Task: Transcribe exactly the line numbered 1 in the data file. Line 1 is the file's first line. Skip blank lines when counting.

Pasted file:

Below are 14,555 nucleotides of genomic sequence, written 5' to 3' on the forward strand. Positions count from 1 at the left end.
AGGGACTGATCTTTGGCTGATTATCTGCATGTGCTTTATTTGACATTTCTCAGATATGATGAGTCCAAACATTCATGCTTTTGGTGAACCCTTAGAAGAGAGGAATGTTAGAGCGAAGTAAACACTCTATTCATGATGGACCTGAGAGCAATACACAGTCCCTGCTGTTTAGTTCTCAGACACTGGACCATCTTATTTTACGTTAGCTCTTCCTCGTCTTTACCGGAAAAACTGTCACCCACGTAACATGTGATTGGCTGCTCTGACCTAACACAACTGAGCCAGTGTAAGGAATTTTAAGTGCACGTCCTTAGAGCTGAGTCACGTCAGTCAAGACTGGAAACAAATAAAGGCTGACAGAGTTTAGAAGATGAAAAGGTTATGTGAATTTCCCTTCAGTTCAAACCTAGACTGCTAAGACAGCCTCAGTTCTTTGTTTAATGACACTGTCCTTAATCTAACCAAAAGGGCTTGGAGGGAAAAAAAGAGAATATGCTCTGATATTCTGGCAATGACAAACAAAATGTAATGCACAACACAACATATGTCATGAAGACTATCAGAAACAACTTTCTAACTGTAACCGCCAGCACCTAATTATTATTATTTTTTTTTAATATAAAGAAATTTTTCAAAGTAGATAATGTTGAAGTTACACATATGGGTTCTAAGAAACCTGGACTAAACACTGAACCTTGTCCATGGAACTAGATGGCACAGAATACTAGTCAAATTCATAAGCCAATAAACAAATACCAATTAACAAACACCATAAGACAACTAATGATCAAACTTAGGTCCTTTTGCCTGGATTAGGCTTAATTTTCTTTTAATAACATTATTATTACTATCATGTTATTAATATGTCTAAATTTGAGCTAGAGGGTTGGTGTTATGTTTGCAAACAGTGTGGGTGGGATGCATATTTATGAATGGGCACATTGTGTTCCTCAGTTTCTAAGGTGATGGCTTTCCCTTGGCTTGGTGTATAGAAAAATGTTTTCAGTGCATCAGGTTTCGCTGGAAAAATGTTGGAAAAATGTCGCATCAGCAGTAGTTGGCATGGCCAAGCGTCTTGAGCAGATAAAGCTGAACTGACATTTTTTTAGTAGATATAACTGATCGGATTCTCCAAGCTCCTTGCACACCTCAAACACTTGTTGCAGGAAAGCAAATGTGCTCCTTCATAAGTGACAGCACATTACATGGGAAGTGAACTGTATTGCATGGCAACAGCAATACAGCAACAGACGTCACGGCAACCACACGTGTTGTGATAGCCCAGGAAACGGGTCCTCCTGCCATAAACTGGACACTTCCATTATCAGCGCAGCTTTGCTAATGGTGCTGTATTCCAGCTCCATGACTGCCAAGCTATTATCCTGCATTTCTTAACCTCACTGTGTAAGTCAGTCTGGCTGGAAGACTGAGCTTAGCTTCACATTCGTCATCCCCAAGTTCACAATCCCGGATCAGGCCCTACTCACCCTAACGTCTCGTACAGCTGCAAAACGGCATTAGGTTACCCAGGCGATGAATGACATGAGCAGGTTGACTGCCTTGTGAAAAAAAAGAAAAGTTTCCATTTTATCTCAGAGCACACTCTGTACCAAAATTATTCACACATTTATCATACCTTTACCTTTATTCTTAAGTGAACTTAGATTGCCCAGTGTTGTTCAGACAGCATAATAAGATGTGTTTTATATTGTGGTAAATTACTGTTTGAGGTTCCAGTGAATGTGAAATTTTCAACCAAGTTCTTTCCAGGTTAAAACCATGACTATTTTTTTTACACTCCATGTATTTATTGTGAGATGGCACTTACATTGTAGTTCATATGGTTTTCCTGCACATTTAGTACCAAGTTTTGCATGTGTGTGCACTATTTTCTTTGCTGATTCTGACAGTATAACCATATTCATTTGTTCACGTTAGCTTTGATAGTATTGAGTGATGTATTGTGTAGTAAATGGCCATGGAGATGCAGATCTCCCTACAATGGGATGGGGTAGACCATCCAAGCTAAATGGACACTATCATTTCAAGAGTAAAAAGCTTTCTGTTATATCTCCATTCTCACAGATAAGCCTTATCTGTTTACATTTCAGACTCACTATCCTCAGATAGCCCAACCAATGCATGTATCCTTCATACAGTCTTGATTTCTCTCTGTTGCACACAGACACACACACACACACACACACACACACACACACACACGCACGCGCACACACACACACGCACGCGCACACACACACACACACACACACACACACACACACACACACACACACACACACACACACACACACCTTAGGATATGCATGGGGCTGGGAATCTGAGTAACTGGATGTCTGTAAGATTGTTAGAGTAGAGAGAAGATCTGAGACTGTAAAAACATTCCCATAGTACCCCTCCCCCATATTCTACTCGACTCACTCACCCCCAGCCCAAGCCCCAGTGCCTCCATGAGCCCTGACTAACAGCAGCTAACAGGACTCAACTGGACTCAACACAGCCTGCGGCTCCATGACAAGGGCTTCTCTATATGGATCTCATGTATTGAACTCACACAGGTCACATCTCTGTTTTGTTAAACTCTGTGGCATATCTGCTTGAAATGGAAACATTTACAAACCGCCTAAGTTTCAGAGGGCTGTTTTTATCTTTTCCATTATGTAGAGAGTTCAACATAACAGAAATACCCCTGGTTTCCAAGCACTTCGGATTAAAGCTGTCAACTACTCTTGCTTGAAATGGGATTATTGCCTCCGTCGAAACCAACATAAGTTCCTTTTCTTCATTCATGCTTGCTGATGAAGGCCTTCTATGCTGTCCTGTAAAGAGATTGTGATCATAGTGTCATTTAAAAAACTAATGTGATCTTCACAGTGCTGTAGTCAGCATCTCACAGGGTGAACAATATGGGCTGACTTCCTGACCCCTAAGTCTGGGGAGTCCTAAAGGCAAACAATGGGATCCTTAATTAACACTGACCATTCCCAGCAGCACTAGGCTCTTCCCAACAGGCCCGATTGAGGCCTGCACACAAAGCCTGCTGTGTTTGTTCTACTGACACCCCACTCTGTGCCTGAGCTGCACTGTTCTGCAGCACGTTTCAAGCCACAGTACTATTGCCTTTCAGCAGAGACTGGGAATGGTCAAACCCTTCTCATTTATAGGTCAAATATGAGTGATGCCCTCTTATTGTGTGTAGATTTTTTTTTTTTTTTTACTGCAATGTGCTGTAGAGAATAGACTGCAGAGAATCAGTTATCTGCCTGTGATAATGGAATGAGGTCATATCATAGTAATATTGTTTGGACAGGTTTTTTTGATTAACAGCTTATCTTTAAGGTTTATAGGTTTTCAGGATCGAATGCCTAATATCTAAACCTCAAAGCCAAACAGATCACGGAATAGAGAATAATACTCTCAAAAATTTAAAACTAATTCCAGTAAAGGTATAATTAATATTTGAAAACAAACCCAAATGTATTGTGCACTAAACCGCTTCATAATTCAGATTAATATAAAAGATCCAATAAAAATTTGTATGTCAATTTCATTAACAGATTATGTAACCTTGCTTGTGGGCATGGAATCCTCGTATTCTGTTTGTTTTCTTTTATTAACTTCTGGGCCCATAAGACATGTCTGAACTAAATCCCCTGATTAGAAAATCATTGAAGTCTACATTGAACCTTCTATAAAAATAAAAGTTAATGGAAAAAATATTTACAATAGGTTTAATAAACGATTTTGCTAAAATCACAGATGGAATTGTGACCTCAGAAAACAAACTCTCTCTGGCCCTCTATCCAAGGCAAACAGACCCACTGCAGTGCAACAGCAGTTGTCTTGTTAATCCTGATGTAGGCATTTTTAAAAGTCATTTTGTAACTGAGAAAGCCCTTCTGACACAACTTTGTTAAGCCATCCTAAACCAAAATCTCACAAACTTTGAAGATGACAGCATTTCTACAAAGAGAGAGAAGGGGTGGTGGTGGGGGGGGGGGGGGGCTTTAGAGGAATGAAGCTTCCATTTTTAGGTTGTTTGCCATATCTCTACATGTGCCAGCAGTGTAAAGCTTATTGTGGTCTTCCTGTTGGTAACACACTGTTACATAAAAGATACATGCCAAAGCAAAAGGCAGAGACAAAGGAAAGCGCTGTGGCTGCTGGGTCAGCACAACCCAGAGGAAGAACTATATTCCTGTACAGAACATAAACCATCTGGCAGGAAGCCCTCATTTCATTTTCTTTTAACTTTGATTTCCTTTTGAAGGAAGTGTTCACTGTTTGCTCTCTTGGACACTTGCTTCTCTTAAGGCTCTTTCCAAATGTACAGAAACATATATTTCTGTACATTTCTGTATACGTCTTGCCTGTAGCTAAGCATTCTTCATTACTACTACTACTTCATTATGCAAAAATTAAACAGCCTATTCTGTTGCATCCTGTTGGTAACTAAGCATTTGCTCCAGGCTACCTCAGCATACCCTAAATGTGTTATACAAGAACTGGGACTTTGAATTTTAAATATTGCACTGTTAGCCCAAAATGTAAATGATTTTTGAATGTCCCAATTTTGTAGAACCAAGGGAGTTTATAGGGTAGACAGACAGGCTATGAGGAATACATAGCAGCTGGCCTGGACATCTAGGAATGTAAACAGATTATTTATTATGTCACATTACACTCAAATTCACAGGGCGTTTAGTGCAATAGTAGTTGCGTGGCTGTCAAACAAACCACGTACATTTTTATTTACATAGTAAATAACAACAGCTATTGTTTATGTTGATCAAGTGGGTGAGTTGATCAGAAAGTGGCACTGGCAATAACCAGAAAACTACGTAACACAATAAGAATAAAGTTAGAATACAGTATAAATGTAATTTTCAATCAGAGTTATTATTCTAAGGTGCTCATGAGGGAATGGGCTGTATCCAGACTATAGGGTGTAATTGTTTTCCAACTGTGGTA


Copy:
Below are 14,555 nucleotides of genomic sequence, written 5' to 3' on the forward strand. Positions count from 1 at the left end.